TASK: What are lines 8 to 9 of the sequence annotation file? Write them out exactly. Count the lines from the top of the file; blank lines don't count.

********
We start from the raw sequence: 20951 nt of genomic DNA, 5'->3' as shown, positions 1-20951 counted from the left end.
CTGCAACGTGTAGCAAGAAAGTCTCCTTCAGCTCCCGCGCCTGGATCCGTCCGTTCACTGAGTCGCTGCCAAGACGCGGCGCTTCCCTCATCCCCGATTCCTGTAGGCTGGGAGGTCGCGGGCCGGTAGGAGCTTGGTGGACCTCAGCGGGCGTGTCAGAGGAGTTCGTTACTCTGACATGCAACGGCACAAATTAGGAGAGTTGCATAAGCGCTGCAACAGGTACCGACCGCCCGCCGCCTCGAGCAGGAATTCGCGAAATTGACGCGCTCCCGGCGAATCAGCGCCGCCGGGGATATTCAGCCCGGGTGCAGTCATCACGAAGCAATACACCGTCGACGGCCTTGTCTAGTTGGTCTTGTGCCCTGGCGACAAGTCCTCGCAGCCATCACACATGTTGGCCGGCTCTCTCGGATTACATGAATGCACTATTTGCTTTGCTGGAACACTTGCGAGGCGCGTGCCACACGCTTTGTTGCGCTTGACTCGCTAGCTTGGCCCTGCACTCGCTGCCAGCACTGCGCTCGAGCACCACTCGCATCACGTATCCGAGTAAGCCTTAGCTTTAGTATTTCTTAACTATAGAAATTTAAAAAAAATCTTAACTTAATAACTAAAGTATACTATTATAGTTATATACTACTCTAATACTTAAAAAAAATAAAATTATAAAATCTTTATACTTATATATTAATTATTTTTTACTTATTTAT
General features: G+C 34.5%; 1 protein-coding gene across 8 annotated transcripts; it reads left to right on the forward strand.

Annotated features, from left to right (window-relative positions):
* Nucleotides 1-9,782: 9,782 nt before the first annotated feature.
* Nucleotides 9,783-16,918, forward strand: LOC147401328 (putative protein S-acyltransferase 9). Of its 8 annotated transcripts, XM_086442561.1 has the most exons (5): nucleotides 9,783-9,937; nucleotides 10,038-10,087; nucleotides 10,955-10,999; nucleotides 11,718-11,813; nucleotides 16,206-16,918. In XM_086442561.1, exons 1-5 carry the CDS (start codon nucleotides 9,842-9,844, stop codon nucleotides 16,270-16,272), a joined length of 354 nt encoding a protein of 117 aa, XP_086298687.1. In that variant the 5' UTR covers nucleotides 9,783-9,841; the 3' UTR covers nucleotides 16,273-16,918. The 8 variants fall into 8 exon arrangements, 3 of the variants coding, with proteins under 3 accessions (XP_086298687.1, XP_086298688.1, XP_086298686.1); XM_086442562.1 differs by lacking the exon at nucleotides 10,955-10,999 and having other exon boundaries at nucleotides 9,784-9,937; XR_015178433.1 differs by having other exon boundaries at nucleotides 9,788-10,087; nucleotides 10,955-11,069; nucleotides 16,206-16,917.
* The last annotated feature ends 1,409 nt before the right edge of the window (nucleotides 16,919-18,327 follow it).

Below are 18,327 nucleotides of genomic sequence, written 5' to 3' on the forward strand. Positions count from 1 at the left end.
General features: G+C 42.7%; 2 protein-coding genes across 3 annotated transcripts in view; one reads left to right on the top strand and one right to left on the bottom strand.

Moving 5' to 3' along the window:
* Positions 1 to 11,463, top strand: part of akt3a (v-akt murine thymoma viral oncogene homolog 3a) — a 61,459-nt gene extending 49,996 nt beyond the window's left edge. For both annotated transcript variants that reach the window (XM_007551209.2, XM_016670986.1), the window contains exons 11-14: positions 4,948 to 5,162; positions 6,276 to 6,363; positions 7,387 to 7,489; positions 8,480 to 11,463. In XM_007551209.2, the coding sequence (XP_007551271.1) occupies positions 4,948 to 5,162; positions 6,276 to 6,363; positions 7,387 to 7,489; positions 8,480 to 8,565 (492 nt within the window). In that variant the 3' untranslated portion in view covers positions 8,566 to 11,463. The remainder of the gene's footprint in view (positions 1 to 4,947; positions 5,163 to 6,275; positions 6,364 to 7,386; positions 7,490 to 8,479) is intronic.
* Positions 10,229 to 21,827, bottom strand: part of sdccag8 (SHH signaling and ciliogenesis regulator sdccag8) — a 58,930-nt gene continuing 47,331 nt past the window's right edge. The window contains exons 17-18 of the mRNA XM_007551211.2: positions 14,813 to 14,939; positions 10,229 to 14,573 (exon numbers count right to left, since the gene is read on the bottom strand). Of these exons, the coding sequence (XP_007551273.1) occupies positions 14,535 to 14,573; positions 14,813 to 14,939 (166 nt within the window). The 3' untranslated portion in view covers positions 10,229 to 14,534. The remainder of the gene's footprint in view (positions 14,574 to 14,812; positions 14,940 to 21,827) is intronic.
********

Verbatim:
Below are 18,327 nucleotides of genomic sequence, written 5' to 3' on the forward strand. Positions count from 1 at the left end.
General features: G+C 42.7%; 2 protein-coding genes across 3 annotated transcripts in view; one reads left to right on the top strand and one right to left on the bottom strand.